The year-round playing, while lucrative, takes a physical (as well as a mental) toll. With her commitment to Team USA, Stewart has been grinding her way on the court virtually non-stop for years. She hurt her knee playing in China last winter, and now this Achilles injury has shelved her in her prime.
Taking into account Stewart played 42 WNBA games last season (including playoffs), plus 18 with her Russian team, and a handful for USA basketball, still not equaling an NBA regular season. But the key point is that players such as Stewart never have a sustained opportunity to rest their bodies, and it stands to reason that makes them more susceptible to injury.
What makes this especially vexing is that the WNBA is awash in red ink. It lost $12 million in 2018, and an average of $10 million a year over its existence, NBA commissioner Adam Silver stated last December.
But it also has a product that may be better than it has ever been, with a slew of exciting, marketable stars. Ratings for the playoffs were up 30 percent. The WNBA remains the best league in the world for women’s basketball; just not the best-paid.
It won’t be easy to change that, because of the financial challenges the league faces. And let’s face it, the big money overseas always will be a lure, because of owners who are willing to pay it regardless of whether they turn a profit. The WNBA and the NBA must make it a priority to figure out a way to keep its best players, such as Breanna Stewart, from putting their bodies on the line virtually 12 months a year.
WNBA Can Solve Its Gender Pay Gap Says Jalen Rose
“My thought process is to build it, and they will come because it’s a terrific product [with] amazing storylines, players and so many accomplished people that are part and affiliated with the league,” Rose says to EBONY. “[The problem is WNBA players’] stories never get built out for public and national consumption. We don’t get a chance to get to know who they are away from the floor, which in most instances in sports and entertainment helps to draw [eyes] toward the product on the floor.”
He’s right. You don’t have to be an avid basketball fan to see the cultural impact of NBA superstars such as Stephen Curry, LeBron James, Chris Paul or Carmelo Anthony. Rose credits this effect to good marketing. “The NBA is the best at maximizing its digital and social media audience. The NBA allows players to not only have a face but also a voice. [Fans] get a chance to appreciate not only the players’ who they are away from the floor terrific ability to play basketball.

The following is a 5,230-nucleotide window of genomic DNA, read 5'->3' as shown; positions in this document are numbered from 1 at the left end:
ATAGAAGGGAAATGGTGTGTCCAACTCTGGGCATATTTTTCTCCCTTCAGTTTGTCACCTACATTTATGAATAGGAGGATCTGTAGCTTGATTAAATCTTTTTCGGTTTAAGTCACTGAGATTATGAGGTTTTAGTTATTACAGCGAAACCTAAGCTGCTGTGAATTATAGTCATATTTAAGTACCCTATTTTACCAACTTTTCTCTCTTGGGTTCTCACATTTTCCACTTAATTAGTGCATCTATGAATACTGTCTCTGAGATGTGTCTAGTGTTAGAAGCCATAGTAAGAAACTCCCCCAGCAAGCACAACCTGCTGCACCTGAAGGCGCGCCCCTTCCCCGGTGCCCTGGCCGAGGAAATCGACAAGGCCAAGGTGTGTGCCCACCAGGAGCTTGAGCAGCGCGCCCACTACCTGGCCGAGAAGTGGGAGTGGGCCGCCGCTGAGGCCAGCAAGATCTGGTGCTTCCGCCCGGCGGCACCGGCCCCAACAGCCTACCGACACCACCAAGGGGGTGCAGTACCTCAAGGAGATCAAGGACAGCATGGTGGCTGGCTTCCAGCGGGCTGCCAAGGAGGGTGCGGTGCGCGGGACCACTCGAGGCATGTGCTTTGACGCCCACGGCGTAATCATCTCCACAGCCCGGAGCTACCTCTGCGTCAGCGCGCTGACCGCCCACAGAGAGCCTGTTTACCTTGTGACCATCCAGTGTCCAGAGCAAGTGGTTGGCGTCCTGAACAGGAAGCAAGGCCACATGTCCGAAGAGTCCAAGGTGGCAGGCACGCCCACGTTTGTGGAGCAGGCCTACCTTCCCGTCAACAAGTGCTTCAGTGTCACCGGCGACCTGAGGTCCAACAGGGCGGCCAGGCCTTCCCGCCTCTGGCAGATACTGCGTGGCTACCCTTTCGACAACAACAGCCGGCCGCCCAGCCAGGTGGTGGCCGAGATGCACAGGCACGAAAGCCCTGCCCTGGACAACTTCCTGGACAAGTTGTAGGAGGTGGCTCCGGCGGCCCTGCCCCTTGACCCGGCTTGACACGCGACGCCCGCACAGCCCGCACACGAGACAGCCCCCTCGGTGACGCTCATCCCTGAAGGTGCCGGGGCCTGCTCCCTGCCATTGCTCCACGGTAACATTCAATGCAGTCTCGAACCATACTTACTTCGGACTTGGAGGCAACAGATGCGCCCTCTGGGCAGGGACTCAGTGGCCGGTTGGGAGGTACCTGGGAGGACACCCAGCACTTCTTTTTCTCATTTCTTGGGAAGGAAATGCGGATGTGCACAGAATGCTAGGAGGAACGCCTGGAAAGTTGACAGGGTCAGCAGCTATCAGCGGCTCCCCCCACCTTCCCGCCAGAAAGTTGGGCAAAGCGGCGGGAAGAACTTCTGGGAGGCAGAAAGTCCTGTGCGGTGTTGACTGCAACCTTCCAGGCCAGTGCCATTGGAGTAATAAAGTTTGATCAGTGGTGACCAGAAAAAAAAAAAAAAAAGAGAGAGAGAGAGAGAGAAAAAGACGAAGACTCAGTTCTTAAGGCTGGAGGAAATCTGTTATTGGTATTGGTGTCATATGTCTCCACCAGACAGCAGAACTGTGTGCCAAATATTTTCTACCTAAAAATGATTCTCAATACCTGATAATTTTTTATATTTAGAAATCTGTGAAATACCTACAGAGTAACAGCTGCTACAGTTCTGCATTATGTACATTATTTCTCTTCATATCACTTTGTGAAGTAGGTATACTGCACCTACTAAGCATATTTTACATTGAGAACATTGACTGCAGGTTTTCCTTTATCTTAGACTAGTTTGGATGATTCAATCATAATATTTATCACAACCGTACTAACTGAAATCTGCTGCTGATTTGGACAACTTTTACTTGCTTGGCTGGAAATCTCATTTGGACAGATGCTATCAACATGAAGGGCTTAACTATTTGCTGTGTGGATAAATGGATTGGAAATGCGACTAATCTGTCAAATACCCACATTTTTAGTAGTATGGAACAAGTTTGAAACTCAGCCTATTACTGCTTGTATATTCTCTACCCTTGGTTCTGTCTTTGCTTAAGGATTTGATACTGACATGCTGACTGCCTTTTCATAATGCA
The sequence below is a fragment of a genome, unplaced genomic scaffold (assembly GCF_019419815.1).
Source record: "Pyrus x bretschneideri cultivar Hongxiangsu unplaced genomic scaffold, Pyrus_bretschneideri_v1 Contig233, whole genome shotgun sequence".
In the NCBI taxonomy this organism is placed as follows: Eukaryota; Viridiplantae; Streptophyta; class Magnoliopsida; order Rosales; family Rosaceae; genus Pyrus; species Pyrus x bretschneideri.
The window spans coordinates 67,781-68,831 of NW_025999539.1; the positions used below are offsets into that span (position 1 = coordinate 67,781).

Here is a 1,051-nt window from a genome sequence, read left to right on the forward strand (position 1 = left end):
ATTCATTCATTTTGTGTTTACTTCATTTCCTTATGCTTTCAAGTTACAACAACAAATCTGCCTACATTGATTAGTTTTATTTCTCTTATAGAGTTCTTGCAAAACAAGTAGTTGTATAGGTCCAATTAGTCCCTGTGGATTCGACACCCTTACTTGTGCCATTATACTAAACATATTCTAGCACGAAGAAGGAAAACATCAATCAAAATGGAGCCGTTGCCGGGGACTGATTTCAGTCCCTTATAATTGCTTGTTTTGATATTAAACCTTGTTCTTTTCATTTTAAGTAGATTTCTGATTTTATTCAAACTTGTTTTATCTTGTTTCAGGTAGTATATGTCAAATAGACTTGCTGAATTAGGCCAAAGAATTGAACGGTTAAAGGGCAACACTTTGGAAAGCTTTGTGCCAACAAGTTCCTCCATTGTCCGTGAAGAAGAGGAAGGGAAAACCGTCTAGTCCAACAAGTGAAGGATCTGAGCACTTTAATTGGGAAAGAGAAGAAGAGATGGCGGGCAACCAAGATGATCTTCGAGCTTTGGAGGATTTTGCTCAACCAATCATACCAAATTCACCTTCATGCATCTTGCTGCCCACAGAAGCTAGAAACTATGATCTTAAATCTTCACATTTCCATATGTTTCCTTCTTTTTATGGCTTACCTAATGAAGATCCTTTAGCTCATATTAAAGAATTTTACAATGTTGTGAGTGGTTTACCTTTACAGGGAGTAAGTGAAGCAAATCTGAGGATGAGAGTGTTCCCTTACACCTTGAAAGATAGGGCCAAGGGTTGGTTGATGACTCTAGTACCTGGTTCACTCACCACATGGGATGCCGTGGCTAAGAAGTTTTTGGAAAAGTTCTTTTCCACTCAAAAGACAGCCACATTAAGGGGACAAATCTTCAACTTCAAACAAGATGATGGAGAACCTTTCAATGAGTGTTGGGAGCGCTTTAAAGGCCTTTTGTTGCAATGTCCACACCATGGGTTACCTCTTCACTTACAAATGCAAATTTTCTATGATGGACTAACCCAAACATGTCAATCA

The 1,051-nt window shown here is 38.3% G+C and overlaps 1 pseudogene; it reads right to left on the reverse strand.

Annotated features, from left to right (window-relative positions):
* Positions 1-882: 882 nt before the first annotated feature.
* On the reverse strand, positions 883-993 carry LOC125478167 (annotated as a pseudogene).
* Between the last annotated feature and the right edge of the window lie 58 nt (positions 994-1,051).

In stark contrast, the of WNBA All-Stars stories rarely make it to the broader mainstream media outlets . Dallas Wings player Skylar Diggins discussed the disparity in coverage in an essay for Wealthsimple, a Canadian online investment management service, in which she criticized the pay gap. She revealed that as the highest paid player on her team, she still earns significantly less for the same amount of work as an NBA player. In addition, WNBA teams travel on commercial flights. This may seem “fair” to people who believe women are not entertaining ballplayers, but Rose debunks that idea and touches on how the league can become more enticing in a simple marketing step.
“How many times have you been in the car and a song came on the radio, and you knew the words to the song? Then you said to yourself, ‘I don’t even like that record,’ because what ends up happening is it becomes a part of your consciousness,’” the 45-year-old explains. “It becomes a part of your DNA because that’s what marketing, promotion and advertising entails: having it to where you can’t ignore it.”
There was a time in Rose’s childhood when the NBA didn’t have a “stronghold on the attention of the people globally.” He can remember in the league’s 72-year history when the games were on taped delay and “didn’t have the same level of cache.” He believes that WNBA players including Minnesota Lynx‘s Maya Moore, Phoenix Mercury’s Diana Taurasi and Los Angeles Sparks’ Candace Parker have stories that could add to the appeal of the women’s franchise.
For example of a woman expanding the public’s interest in a sport is tennis player Serena Williams, who Rose makes sure to call “not one of the best female athletes, but one of the greatest athletes of all time.” He is aware that there is a glass ceiling that women need to shatter and wants the WNBA, which is just a 21-year-old league, to give its players that opportunity to do.
Rose thinks fans will grow to enjoy the league. He feels that will not happen unless the WNBA and NBA to work together to create a fiscal influx through marketing, promotion, and advertisers. First, the organizations need to show the players “the TLC and respect that they deserve as a league and as a pro athlete.
“As you build out the product and the fans see that you believe in it and it’s not like a flop out of your pants type of approach, I think that level of support will come,” Rose asserts.